I enjoy working through literature with her. When she’s in college, I’ll be interested to see what her much more informed reaction will be to Legends of the Fall. As soon as my library is out of storage, I plan to re-read a few things, and see if my own mind has been changed by the experience of reading the literature that came before.

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Valentine’s Day News

February 14, 2013 at 8:42 pm (Events, Reviews) (, , , , , , , , , , , , , , )

Weekly LoSlugsw Down on Kids Books

Title: Slugs in Love

Author & Illustrator: Susan Pearson and Kevin O’Malley

Join Herbie and MaryLou, two slugs on a farm, in their quest to find each other and true love.  They write poetry and love letters back and forth on garden hoes and barn doors, leave messages in strawberry patches and on tomato vines.  It’s really cute and a household favorite of ours year round, but is especially wonderful when celebrating Valentine’s Day with small children.

 

artjournalvalAlso, tonight at Half Price Books Humble…

As it is the second Thursday of the month, we’ll be journaling at the table in Metaphysics and Health from 7-9 pm.  Bring your love or come alone, either way it should be fun to journal with art together.

Featured on the right is a Valentine’s piece from a journaling/art blog I found today.

If you’re not into journaling, you should still come into HPB Humble before the Valentine’s display comes down.  The Store Inventory Merchandiser did a pretty rockin’ job on it:

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St. Denis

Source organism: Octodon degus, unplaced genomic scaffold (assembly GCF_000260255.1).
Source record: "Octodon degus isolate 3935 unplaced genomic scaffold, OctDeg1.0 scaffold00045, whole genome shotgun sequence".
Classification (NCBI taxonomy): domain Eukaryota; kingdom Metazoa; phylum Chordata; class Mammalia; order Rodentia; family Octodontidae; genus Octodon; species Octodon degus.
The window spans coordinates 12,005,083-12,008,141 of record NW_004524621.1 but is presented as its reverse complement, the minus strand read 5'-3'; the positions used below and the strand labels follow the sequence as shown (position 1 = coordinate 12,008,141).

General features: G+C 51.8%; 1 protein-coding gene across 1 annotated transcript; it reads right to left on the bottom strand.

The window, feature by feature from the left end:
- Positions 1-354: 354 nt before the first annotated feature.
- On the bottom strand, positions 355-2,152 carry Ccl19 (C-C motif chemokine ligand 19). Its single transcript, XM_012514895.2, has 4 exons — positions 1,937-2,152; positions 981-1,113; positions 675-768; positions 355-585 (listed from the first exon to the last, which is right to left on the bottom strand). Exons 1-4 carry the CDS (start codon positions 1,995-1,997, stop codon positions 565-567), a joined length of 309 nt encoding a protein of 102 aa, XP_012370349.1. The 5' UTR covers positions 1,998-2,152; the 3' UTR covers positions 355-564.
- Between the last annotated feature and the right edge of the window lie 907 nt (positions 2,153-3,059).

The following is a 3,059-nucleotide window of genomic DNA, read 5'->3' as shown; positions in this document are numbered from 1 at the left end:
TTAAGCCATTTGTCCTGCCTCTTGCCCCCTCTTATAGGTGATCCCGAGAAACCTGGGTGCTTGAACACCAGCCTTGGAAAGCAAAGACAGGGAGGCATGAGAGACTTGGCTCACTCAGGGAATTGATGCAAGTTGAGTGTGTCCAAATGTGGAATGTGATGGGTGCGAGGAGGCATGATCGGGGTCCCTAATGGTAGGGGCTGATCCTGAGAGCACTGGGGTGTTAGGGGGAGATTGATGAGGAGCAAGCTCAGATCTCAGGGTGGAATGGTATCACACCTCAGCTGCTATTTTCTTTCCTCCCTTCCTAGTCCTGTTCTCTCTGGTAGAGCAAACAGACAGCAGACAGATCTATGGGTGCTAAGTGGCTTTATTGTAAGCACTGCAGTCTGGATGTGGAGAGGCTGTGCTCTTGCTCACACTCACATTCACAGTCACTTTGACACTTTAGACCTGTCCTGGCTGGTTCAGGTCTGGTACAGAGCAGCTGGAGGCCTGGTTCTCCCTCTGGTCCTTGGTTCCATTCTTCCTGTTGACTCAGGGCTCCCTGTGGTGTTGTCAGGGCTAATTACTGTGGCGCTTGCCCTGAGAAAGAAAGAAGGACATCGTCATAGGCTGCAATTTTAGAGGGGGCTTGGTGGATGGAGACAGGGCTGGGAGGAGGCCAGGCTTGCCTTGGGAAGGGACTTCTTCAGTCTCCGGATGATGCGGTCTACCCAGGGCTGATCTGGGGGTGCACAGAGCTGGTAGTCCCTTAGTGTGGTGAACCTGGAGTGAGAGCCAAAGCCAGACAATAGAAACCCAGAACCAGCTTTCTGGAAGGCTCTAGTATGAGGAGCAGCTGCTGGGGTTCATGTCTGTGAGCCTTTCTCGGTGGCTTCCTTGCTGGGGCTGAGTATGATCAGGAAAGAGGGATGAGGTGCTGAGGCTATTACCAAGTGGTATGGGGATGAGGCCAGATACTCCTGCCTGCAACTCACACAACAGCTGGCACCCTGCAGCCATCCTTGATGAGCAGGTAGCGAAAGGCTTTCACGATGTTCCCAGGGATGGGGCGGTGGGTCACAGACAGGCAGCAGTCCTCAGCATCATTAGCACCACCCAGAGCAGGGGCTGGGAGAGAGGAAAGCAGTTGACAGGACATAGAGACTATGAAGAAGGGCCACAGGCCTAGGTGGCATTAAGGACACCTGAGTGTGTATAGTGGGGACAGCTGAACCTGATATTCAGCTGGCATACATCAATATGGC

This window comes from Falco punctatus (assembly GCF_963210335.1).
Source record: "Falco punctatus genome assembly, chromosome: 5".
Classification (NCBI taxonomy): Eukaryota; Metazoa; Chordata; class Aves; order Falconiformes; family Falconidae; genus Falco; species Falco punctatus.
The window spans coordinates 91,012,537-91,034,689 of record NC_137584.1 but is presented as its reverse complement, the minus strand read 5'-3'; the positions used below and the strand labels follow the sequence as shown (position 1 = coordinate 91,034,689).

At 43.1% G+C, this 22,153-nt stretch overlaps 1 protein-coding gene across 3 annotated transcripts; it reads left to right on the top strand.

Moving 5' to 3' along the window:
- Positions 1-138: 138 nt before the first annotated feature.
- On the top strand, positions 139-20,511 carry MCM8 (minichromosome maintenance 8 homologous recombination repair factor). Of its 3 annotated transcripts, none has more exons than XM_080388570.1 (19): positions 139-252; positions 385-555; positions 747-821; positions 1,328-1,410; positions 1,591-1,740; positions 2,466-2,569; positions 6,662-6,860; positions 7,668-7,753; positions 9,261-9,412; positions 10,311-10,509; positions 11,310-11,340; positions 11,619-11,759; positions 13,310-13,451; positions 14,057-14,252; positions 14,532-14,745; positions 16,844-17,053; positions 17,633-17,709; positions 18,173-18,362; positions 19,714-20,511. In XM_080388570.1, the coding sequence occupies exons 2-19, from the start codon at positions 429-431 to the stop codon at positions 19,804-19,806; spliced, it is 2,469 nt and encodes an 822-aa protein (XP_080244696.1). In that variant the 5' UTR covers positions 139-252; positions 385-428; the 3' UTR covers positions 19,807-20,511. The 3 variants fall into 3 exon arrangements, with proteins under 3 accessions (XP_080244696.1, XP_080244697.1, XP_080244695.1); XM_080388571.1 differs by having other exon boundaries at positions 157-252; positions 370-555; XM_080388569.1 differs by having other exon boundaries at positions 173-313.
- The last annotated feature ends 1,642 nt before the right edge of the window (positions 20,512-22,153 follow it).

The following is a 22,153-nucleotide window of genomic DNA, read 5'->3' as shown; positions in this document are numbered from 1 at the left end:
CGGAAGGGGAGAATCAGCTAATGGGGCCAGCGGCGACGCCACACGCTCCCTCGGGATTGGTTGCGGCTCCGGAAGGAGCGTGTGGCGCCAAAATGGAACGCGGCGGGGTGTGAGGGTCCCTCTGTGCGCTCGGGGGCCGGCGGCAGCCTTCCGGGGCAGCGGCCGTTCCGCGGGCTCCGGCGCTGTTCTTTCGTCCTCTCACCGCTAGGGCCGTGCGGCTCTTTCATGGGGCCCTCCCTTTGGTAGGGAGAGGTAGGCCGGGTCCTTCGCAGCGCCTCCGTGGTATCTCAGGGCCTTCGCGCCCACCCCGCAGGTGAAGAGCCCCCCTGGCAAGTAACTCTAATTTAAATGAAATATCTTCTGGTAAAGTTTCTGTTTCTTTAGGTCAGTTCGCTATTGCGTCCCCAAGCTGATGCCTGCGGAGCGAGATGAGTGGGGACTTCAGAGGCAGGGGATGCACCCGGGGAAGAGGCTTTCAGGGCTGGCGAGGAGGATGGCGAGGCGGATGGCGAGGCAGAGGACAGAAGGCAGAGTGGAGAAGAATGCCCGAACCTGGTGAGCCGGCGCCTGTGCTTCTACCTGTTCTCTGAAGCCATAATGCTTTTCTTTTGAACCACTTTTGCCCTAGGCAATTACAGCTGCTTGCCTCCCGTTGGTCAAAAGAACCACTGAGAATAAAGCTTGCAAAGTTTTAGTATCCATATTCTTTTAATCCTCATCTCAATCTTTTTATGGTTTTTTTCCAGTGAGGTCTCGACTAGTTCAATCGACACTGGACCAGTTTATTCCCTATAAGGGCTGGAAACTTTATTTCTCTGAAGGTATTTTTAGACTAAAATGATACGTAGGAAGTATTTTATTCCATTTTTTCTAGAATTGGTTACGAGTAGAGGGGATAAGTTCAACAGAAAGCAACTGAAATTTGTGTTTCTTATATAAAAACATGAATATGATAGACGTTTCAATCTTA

November 9, 2012 at 6:52 pm (In So Many Words, Reviews) (, , , , , , , , , , , )

Click to visit Kate’s Library

My thoughts on Part Four of Les Miserables

Maybe it is a bit shallow and unliterary of me to come away from St. Denis and only have the story of my own marriage on my mind, but that’s the truth of it.  How can you read what has become a nearly epic love story and not think of your own?  Call it what Hugo does, The Stupefaction of Complete Happiness, and then maybe you can forgive me for getting wrapped up in the romance of it all and not caring for the extensive history, the depth of the literature, and all the rest of it.

“From time to time Marius’ knee touched Cossette’s knee, which gave them both a thrill.” – Book Fifth

Do you remember that? That feeling like a shock, but so much gentler, when the object of your affection makes contact; the feeling incredibly enhanced when that person loves you back… Do you remember?

I met my husband when I was fourteen, my freshman year of high school.  He was old for our grade and already fifteen.  By the time I was fifteen too, I was sitting next to him at lunch our sophomore year, just friends but wondering desperately if he would ever want more.  In those days, I thought a knee knock or a hand graze was everything.  Come to find out, it was nothing compared to him taking my hand to walk me down the hall later that year.  Or even much later – years later – when he would hold just my pinky finger under a blanket in college because we were under orders from my then boyfriend not to hold hands.  We were best friends by then and the idea of not holding hands with my best friends was excruciating.  That same evening he leaned in and whispered in my ear, “I’ll always love you,” and then some blithering nonsense about my boyfriend and the direction of our lives.

Things changed then.  Obviously that (very awesome and dear to me) boyfriend didn’t last as a boyfriend, and I finally knew what I had wanted to know all along: my best friend was my truest love.